legally able to drink and wants them to be responsible drinkers.”
Urban youth consumers don’t respond to messages that are heavy-handed or condescending. Keep it simple and relevant, says Raymond O’Neal Jr., executive vice president of Vibe-SPIN Ventures in New York and publisher of Blaze magazine, an urban music publication.
“Golf as a brand [sport] wasn’t meaningful to blacks years ago,” says Buford. “But Tiger’s [Tiger Woods] appearance said we’re welcome and this is for us. He creates a linkage to young blacks, and now that’s happening in tennis with Venus and Serena Williams.”
Indeed, this market longs for a sense of belonging, so your message should make them feel that by purchasing your product or service, they are included.
KEEP PACE WITH
Urban youth consumers tend to be trend and style conscious, which means you must keep pace with their interests and buying habits to formulate a successful marketing strategy. This is particularly true of fashion.
“These consumers have loyalty for a while, but they’ll switch to your competitor in a heartbeat,” says Brannon. “Your product or service has to be new and fresh and uniquely for the urban youth consumer. What’s hot this week won’t be next week. The dilemma becomes how to keep up with their trends. Businesses need to stay in tune with these consumers. Ask for input from teens to understand why they respond or don’t respond to your product or service.”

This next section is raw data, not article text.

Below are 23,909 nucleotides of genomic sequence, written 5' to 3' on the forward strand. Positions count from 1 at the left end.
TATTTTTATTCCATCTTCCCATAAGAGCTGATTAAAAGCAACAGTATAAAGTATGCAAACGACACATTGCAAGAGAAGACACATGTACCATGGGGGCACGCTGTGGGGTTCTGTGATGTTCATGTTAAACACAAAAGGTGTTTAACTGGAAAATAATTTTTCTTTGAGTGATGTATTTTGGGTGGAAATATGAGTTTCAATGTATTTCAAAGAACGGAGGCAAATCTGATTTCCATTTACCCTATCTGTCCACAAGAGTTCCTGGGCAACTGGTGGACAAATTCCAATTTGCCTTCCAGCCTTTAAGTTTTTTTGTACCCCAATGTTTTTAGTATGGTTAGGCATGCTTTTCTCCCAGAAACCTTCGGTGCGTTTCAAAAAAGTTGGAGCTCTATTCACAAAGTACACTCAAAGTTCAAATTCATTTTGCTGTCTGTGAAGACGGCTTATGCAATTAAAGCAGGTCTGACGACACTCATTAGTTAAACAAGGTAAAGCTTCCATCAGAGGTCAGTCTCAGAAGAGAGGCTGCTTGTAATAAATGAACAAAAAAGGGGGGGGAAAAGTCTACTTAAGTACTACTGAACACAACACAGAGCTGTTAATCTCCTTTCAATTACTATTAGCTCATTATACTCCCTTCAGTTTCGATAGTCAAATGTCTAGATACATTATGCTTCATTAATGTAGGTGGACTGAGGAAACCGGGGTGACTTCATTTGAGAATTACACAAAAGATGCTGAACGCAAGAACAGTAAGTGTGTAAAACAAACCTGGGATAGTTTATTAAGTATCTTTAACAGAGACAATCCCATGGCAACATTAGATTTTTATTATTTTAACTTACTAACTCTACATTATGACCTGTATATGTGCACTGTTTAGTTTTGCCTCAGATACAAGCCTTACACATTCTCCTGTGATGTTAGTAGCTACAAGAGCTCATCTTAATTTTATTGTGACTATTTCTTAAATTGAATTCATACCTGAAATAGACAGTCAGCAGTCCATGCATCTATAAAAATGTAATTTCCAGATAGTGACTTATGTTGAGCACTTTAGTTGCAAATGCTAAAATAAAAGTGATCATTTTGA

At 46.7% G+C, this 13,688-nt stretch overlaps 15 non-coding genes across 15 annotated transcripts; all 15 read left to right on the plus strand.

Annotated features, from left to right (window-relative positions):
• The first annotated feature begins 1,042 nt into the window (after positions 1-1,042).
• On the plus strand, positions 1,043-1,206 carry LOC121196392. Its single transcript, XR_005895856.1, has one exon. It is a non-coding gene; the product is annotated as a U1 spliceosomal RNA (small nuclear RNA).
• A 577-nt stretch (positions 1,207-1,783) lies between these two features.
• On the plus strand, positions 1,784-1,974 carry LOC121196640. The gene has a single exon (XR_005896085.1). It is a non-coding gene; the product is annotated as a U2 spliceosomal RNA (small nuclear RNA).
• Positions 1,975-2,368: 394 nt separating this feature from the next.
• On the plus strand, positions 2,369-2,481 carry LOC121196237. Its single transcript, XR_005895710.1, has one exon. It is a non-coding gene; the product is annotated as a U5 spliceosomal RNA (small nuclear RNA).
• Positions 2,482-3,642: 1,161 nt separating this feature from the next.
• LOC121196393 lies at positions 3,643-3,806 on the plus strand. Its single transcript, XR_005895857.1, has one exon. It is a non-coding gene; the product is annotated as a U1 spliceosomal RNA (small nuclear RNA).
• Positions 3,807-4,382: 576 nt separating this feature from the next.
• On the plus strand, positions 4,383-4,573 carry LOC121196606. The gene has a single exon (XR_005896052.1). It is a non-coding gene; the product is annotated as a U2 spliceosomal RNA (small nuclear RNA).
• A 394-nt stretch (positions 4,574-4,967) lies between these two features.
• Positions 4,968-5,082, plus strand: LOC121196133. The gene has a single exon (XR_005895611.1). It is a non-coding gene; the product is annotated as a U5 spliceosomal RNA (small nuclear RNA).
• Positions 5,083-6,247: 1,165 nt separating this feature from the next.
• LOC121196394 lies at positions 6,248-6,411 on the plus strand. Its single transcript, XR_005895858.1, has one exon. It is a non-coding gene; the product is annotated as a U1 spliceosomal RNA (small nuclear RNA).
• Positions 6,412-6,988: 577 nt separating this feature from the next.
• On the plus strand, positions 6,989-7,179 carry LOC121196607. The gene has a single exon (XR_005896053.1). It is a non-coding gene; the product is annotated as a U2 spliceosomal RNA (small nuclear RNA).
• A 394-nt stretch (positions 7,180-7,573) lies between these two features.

Although it may be tempting to use celebrity endorsements, be aware that they can become dated, says Carol Patterson Brooks, president of Correct Communications Inc. in Newark, New Jersey, a marketing and communications firm specializing in providing access to niche markets. Instead, tie in rap, R&B or hip-hop and other music to appeal to this market. Even a local icon, such as a radio personality or local youth sports hero, can be appealing and bring in urban youth consumers.
MAINTAIN A HIGH PROFILE
Because urban consumers identify with their communities, unless your business is part of their world, you are invisible to them.
“Giving back to the community, being involved and being seen at community events says you’re one of them and you support them,” says Brooks.
For example, if you own a restaurant, you could sponsor a local sports team or, if you can’t afford to do so, donate hotdogs and drinks at their games. Create partnerships with schools or community centers to participate in or sponsor events, campaigns or fund-raising drives. Take charge of a community project, such as cleaning up an empty lot so kids can play sports there. Tie in a product promotion with a movie theater chain to drive your company’s sales.
Besides wider name recognition, Mojo landed a vending contract when it supplied beer for a Congressional Black Caucus party held at Washington, D.C.’s Velocity Grill in the MCI Center. “The entire evening cost us about $200 and we got an account out of it, too,” says Chapman.
Penna De Kelaita, 30, owner of SpiceRax in Los Angeles, discovered that sending press kits to specific media outlets was